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Toronto Shoplifting and Theft Under $5000 Charges Lawyer

What can happen when you are criminally charged with Theft Under $5000, Fraud Under $5000, or any other shoplifting related offence in Canada

Being charged (given a fingerprinting and court date) with shoplifting can ruin your career, prevent you from travelling to the U.S./internationally, and cause problems with Canadian immigration applications/status.

While most information regarding shoplifting charges found online is dedicated to informing the "typical" type of person charged with a criminal offence (who already have a criminal record and/or nothing to lose), our clients do not fit this profile.

Our clients are largely educated professionals and tradespeople, students, and the successfully self employed. They have worked very hard to achieve their place in life or are currently working to enrich their future and are primarily concerned about:
  1. the prospect of getting a criminal record
  2. what information regarding their charge is being released to their employers
  3. their obligations to disclose charge information to professional regulatory bodies (medicine, dentistry, OREA, CRN, etc.)
  4. their ability to cross the U.S. border and travel internationally to other countries
  5. their immigration status and future approval of immigration applications to Canada; and
  6. preventing their husband/wife, partner, parents, or someone else from finding out they were charged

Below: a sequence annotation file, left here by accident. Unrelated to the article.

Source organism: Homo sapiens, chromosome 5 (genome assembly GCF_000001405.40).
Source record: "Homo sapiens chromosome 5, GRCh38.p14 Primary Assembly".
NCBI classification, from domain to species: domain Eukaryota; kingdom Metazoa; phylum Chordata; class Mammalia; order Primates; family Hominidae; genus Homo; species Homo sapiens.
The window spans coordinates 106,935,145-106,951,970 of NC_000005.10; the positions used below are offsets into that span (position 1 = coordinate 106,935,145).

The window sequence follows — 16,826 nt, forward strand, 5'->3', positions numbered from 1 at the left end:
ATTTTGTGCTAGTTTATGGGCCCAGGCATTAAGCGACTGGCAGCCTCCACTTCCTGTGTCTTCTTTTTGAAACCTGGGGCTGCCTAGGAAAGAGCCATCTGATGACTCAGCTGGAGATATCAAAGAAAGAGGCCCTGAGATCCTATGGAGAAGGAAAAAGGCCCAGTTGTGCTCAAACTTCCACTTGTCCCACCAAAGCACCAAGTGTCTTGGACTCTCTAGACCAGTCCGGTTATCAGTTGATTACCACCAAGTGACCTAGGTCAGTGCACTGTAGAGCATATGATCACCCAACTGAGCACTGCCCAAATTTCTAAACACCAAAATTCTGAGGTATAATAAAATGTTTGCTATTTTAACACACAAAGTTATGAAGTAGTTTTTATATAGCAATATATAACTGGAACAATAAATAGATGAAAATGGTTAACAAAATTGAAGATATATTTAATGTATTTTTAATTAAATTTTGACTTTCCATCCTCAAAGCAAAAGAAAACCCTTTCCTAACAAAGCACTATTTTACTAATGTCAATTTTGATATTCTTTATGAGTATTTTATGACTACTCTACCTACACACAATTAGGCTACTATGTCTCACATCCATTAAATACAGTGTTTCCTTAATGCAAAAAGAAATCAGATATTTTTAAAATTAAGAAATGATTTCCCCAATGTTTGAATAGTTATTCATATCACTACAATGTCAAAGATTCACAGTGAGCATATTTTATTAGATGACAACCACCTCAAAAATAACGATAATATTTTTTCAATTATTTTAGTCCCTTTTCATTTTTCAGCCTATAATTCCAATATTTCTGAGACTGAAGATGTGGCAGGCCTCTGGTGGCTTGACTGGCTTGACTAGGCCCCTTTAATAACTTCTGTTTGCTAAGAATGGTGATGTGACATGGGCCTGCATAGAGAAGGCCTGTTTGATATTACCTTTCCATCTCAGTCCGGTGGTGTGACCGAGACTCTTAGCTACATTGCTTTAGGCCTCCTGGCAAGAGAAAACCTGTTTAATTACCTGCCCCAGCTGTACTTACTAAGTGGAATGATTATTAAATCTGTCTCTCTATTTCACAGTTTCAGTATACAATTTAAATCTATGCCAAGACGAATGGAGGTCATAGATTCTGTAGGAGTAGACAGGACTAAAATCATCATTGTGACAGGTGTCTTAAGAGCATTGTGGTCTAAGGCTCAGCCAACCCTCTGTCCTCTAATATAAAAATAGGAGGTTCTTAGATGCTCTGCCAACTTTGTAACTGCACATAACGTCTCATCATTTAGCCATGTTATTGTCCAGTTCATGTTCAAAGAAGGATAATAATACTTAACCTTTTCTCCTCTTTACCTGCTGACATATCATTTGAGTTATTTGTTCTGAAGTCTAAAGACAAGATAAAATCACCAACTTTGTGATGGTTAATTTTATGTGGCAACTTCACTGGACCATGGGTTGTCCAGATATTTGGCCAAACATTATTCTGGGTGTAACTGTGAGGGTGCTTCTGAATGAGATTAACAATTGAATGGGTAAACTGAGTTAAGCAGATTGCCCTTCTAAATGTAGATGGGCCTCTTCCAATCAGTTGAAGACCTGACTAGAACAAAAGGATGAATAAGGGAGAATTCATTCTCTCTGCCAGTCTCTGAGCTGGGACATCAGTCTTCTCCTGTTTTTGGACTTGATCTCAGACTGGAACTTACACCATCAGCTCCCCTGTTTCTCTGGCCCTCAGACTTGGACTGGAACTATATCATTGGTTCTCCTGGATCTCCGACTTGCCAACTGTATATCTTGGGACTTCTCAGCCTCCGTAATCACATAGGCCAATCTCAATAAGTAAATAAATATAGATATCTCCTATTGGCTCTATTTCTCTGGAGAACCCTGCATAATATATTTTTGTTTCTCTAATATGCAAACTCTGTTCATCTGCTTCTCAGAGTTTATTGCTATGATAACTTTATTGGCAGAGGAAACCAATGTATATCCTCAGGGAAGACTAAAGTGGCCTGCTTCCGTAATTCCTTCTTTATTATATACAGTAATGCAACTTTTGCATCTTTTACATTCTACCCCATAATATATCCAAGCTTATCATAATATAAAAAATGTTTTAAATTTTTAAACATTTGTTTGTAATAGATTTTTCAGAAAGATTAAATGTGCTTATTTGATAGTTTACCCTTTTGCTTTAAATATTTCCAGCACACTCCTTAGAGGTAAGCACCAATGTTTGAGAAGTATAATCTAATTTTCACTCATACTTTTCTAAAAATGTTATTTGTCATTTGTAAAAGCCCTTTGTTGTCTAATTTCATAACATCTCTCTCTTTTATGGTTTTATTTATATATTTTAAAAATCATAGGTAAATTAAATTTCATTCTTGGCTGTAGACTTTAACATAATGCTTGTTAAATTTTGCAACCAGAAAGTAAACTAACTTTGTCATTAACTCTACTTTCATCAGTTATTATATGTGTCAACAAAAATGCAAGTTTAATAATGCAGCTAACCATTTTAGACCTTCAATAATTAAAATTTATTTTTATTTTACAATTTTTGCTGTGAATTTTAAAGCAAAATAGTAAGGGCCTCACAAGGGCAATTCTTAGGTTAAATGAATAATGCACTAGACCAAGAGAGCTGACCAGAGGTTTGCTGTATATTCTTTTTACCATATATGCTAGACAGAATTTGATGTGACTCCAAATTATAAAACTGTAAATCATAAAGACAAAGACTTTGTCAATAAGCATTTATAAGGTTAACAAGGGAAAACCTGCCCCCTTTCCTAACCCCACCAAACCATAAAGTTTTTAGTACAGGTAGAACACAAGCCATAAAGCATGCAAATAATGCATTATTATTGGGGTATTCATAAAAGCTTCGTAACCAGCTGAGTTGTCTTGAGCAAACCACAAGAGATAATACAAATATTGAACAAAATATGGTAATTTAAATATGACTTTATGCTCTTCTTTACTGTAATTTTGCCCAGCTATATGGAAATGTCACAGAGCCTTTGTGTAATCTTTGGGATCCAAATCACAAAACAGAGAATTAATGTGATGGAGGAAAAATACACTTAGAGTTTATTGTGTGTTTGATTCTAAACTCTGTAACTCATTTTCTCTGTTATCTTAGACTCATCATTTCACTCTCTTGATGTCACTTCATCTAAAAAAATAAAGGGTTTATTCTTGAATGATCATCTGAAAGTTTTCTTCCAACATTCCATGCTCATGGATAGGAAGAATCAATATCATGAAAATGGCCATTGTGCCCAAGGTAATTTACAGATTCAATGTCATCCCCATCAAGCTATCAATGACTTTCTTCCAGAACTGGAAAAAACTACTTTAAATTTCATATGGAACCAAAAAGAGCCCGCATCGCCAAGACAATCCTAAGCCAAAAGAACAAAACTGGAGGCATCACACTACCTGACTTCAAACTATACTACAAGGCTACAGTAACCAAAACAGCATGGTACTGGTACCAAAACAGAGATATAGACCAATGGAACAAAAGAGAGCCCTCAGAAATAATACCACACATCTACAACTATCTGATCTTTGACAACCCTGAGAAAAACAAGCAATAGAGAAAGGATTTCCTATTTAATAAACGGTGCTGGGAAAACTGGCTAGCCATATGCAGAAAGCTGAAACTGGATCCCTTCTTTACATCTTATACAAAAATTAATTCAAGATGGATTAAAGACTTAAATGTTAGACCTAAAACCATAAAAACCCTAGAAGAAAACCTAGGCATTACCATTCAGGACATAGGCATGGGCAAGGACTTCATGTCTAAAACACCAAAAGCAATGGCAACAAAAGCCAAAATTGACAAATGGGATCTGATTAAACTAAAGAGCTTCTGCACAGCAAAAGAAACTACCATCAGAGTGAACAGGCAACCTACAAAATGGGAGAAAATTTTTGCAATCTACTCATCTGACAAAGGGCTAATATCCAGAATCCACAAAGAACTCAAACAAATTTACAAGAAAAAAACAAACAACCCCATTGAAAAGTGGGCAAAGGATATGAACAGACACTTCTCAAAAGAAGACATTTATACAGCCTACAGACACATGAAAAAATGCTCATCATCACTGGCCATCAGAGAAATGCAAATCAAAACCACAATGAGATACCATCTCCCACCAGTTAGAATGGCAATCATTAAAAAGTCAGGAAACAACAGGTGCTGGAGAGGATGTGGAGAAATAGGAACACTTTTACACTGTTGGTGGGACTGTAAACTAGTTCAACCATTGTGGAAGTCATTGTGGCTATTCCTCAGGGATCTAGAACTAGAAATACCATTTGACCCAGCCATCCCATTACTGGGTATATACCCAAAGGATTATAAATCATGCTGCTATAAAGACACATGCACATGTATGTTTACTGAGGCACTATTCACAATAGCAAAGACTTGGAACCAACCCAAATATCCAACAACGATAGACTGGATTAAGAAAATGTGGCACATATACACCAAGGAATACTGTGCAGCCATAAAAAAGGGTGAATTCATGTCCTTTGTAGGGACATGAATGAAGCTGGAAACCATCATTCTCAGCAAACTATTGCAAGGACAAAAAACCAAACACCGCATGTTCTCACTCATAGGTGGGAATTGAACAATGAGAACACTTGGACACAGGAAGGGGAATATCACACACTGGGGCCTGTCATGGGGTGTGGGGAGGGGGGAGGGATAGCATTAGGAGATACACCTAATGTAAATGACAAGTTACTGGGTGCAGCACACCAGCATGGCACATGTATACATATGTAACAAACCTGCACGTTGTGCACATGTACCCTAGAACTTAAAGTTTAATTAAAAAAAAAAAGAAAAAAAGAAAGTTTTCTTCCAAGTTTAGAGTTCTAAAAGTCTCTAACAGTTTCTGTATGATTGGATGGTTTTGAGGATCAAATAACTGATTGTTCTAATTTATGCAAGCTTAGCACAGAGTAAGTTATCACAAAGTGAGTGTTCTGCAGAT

For more information please see:

First Offence Shoplifting: Just being charged (receiving a fingerprint/court date) with shoplifting can create problems travelling to the U.S., show up on employment background checks, and negatively impact immigration to Canada. This article explores the wide range of ways your charge information is being shared and disclosed.

Theft Under $5000: What it means to be charged with theft under $5000 (section 334(b)) of the Criminal Code of Canada and answers to some of the most common questions regarding the offence. This includes the arrest process of being given a fingerprinting and court date by the police (often a Form 9 - Appearance Notice).

Shoplifting and Immigration: Immigration, Refugees and Citizenship Canada (IRCC) have access to the police databases that will store your information about your offence. As such, just being charged with a shoplifting related offence often shows up on immigration related applications. We ensure all of our clients take all proactive steps necessary to ensure the greatest likelihood that they avoid potential immigration problems.